This brother restaurant to the sadly shuttered Stella! is one of the few spots in town that serves a full breakfast—beyond the beignets and coffee you can get anywhere—all day long. Egg dishes are the main draw—the Benedicts (Eggs Benedict Poor Boy and Breaux Bridge Benedict with homemade boudin) being the obvious standouts. That said, the perfectly soupy Bananas Foster French Toast is pretty special. Plus, the restaurant’s Jackson Square location allows for some pretty dreamy views of St. Louis Cathedral.
Sylvain625 Chartres St., French Quarter | 504.265.8123
Sure, it’s housed in a creaky, 18th-century townhouse in the French Quarter, with a tattered American flag on the wall and a resident ghost (a madam who ran a brothel here in the 20’s), but what separates this gastropub from others with similar aesthetics is how genuinely cool it is. For the most part, the menu is standard comfort food—but with unexpected tweaks, like champagne and fries or the buttermilk-fried chicken sandwich. There’s also a well-stocked bar that’s perfect for anyone dining alone and a tiny but super dreamy outdoor seating nook.
Clancy’s6100 Annunciation St., Uptown | 504.895.1111
Though the Clancy family sold their beloved restaurant in the early 80’s (it’s been around since the 40’s), it lost none of its warmness in the transaction. Much like the simple, white-washed main dining room (upstairs is the quieter, more date-friendly area), the menu is classic, no-frills Creole. For the perfect meal, start with an order of fried oysters with brie, then move onto the lobster and mushroom risotto. And of course, finish with the famous lemon icebox pie.
Italian Barrel1240 Decatur St., French Quarter | 504.569.0198
Last year, the dining space was expanded from six tables to 16, and it’s no surprise they have zero problems filling them all as Chef Samantha Castagnetti is a pro when it comes to churning out exceptional Northern Italian dishes. The homemade pumpkin ravioli, penne alla vodka, and Porcini mushroom ravioli are perfect as are the desserts (get the espresso crème brulee).
Doris Metropolitan620 Chartres St., French Quarter | 504.267.3500
On the heels of an insanely successful outpost in Costa Rica (and a spot in Israel before that), restaurateurs Itai Ben Eli and Doris Reba Chia chose the Crescent City for their newest venture: A steakhouse specializing in dry-aged meat, which is why the on-site dry-aging room and a full-time “meat sommelier” make sense. The menu also offers Mediterranean-inflected specialties like lamb chops with tahini yogurt and fresh Gulf fish with a side of tzatziki. The enclosed courtyard offers a nice place to escape the madness of Chartres Street.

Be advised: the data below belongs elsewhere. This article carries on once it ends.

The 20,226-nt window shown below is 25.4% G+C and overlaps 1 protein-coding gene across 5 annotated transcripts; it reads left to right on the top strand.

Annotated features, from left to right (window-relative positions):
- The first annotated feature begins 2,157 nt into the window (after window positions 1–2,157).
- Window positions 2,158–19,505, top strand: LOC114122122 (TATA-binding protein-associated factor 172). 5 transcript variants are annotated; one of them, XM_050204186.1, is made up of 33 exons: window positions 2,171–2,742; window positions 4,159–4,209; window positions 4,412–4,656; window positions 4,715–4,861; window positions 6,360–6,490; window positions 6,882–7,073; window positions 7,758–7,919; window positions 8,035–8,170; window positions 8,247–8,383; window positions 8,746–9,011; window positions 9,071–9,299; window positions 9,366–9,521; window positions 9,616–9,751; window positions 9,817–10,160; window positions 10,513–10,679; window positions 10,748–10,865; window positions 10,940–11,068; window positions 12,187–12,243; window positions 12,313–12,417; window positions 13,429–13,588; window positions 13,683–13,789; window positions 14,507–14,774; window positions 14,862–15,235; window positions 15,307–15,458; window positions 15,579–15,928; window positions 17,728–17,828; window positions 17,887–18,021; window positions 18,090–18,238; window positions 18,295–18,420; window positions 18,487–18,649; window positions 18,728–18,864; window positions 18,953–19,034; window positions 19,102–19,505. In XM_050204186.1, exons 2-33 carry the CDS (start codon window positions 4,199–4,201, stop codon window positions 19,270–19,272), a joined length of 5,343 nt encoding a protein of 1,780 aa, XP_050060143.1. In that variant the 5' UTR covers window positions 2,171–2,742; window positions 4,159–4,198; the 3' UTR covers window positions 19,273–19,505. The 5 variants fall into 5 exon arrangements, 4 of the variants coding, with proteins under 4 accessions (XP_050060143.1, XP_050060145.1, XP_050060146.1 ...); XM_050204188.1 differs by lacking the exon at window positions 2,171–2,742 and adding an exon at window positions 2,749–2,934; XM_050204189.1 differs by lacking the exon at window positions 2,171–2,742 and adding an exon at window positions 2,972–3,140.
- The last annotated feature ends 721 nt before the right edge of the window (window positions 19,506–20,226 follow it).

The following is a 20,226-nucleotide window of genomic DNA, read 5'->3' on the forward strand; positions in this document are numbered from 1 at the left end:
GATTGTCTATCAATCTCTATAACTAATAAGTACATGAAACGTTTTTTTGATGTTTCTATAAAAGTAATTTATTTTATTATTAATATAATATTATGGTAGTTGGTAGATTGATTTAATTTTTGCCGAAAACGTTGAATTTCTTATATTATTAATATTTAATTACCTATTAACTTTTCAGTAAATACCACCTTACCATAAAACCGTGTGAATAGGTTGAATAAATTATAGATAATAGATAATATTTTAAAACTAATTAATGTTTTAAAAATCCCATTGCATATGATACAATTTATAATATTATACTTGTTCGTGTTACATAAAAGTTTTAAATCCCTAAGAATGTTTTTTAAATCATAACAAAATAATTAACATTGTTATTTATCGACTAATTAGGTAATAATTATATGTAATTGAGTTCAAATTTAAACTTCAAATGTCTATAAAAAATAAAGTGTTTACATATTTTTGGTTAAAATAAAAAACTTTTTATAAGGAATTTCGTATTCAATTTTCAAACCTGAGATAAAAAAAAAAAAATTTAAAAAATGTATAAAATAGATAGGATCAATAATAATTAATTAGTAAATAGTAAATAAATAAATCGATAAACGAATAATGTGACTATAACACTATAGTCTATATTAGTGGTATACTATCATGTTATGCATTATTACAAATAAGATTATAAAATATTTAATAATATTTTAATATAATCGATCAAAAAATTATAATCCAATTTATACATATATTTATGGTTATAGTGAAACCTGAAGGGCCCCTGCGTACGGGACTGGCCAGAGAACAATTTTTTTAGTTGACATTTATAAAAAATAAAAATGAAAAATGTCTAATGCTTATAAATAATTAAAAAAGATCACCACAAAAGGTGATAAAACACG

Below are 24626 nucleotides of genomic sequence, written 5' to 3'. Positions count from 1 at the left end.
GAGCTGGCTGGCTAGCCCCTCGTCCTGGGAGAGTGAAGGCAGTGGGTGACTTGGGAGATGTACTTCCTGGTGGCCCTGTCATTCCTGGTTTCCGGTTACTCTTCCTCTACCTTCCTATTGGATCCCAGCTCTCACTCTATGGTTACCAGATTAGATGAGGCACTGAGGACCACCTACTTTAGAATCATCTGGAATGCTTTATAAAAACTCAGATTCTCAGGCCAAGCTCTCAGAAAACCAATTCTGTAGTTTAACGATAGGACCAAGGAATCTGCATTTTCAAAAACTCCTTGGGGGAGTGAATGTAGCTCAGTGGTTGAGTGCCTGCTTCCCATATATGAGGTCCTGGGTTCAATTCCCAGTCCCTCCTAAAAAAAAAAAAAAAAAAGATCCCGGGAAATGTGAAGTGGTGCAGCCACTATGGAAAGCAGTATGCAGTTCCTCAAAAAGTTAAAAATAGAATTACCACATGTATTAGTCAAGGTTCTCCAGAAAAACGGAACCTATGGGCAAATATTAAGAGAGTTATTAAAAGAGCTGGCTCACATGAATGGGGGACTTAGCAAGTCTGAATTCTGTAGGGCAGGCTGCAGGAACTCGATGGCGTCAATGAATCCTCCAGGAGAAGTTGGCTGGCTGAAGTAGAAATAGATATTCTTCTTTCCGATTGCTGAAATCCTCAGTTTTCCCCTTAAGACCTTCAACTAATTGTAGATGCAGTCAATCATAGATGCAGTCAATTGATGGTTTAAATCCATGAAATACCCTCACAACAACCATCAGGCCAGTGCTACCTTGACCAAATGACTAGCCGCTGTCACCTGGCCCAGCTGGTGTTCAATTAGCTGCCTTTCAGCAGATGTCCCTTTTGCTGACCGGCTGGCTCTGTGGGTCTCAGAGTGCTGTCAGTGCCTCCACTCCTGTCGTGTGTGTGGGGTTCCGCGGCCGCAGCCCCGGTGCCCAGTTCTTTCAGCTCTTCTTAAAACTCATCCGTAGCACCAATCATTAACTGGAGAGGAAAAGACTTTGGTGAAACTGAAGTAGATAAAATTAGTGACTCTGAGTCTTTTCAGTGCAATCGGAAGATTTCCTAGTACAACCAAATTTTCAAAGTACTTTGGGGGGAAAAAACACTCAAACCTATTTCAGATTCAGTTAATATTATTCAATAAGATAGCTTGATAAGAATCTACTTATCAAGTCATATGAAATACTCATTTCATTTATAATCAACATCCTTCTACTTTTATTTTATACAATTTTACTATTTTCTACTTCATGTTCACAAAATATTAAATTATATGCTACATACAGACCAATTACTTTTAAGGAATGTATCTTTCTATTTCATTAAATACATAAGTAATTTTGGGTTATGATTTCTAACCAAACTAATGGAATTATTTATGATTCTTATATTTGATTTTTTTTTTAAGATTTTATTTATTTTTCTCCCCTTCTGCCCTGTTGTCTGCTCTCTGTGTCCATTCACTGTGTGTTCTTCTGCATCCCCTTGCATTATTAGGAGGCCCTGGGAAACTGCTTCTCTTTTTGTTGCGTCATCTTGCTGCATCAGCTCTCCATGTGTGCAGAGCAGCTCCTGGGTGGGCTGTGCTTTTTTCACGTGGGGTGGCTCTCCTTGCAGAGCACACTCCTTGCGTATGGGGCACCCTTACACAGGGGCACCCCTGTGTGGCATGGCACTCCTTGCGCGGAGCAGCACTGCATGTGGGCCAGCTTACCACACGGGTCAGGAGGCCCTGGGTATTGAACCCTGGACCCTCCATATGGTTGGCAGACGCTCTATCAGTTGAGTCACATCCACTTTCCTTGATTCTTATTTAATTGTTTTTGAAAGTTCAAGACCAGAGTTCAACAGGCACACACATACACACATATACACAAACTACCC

Irene’s Cuisine539 St. Philip St., French Quarter | 504. 529.8811
This French Quarter Creole/Italian gem is notorious for its hours-long waits (they’re pretty stingy about reservations here), but that’s ok, the adjoining piano bar makes for a great place to pass the time. Once you get seated in a tiny, lovingly cluttered dining room, go straight for the seafood—crab au gratin, shrimp bisque, and all manner of oysters—or the house special duck St. Philip. The more traditional Italian fare (fresh pasta, roasted chicken, panna cotta) is pure garlic-y goodness.
Gautreau1728 Soniat St., Uptown | 504.899.7397
This Uptown jewel box of a restaurant (it’s set in a converted pharmacy, though you wouldn’t know it from its elegant interior and pretty but totally nondescript facade) is known for discovering and nurturing fresh talent—most recently, it’s James Beard-winner Chef Sue Zemanick. As evidenced by dishes like pork osso buco with apple-fennel gremolata, foie gras torchon, and coconut-lemongrass semifreddo, the focus here is on refined American food with a nod to traditional French flavors.
Sac-a-Lait1051 Annunciation St., Warehouse District | 504.324.3658
In addition to generating some major excitement from the food world, this months-old restaurant from husband-and-wife team, Cody and Samantha Carroll, is already a favorite with locals, which is pretty impressive for a newcomer. It’s housed in a massive old cotton mill in the Warehouse District, so diners can spread out and keep an eye on the sprawling open kitchen while enjoying the small but mighty seafood-centric menu.
Atchafalaya901 Louisiana Ave., Uptown | 504.891.9626